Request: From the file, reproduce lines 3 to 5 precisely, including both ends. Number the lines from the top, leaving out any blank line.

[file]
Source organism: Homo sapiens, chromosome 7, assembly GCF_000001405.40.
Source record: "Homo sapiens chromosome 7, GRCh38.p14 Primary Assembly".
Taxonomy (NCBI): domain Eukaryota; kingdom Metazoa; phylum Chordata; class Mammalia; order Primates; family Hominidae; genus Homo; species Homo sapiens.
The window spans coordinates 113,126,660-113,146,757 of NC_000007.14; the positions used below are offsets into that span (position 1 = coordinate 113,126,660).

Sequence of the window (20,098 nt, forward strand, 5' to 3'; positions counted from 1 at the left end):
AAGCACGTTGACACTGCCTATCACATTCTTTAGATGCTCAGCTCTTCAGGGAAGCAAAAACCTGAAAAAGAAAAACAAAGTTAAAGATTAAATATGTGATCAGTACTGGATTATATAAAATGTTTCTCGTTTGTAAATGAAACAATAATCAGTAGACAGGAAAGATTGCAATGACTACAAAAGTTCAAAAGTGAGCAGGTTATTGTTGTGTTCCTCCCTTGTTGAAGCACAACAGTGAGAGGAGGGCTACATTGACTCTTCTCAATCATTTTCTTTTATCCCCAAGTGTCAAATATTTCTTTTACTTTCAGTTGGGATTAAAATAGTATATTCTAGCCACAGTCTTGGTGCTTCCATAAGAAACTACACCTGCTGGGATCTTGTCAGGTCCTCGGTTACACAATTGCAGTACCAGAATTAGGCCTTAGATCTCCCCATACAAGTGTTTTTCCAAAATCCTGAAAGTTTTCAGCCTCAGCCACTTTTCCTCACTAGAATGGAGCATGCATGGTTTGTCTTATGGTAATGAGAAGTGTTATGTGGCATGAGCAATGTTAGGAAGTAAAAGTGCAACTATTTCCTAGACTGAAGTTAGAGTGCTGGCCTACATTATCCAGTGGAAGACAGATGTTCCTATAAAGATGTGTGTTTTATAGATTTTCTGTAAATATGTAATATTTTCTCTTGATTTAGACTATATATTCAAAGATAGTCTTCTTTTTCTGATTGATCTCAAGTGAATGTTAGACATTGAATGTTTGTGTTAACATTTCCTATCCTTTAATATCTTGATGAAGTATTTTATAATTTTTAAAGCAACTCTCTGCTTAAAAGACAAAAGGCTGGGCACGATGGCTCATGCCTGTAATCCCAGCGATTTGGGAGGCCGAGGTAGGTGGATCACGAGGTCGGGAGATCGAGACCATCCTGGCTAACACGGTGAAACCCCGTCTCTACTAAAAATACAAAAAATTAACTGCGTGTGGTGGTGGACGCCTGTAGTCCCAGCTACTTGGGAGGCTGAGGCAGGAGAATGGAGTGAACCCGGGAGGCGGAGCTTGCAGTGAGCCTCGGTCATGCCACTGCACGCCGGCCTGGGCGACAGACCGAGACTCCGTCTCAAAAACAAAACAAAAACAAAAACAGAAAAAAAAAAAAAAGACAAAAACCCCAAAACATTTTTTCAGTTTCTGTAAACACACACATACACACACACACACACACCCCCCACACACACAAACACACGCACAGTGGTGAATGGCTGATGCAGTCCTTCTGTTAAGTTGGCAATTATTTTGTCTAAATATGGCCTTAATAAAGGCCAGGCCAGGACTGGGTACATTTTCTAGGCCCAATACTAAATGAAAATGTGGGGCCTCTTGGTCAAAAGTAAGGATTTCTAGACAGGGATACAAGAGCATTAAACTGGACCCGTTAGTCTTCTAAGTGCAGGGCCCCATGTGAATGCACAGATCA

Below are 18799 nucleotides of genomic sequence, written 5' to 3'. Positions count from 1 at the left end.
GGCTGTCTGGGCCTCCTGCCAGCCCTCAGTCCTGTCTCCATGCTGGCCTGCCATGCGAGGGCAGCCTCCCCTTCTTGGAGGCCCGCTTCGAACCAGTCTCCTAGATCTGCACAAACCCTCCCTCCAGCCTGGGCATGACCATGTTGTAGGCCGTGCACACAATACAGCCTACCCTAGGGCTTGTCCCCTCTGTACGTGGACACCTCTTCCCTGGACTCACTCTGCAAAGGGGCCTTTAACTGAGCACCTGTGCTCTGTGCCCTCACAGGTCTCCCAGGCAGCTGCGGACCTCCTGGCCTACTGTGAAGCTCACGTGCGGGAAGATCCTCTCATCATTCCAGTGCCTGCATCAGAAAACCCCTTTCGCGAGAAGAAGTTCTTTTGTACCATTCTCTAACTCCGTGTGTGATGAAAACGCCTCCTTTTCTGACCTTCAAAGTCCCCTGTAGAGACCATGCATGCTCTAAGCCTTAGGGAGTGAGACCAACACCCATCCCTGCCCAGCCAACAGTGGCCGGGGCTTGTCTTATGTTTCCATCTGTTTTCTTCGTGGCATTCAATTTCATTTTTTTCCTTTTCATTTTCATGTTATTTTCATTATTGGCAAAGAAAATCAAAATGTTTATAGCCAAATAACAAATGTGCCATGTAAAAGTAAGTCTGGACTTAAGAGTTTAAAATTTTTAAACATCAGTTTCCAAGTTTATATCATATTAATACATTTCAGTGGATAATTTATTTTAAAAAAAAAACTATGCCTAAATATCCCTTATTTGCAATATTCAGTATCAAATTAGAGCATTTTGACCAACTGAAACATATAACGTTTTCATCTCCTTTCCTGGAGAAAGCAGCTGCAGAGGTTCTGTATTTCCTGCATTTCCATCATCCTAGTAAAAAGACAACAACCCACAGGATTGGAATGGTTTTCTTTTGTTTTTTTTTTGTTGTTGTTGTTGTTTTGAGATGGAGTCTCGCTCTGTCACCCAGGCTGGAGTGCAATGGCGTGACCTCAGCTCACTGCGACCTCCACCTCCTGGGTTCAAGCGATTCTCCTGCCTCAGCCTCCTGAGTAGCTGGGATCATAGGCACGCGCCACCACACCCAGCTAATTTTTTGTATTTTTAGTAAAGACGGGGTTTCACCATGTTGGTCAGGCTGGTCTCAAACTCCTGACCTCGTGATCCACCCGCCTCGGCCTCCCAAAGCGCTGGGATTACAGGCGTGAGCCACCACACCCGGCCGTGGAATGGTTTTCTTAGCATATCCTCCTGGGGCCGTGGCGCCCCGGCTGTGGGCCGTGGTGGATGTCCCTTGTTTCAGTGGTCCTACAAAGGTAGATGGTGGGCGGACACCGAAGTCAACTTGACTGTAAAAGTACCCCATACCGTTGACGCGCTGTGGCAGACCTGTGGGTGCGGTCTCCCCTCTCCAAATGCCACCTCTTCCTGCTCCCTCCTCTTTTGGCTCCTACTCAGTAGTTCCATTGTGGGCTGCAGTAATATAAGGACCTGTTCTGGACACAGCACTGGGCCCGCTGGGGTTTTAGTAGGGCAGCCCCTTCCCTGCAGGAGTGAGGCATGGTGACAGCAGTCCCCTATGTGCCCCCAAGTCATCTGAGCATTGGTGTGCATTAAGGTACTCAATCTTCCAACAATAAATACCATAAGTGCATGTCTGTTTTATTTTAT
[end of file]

Taxonomy (NCBI): domain Eukaryota; kingdom Metazoa; phylum Chordata; class Mammalia; order Primates; family Hominidae; genus Homo; species Homo sapiens.
The window spans coordinates 113,126,660-113,146,757 of NC_000007.14; the positions used below are offsets into that span (position 1 = coordinate 113,126,660).

Sequence of the window (20,098 nt, forward strand, 5' to 3'; positions counted from 1 at the left end):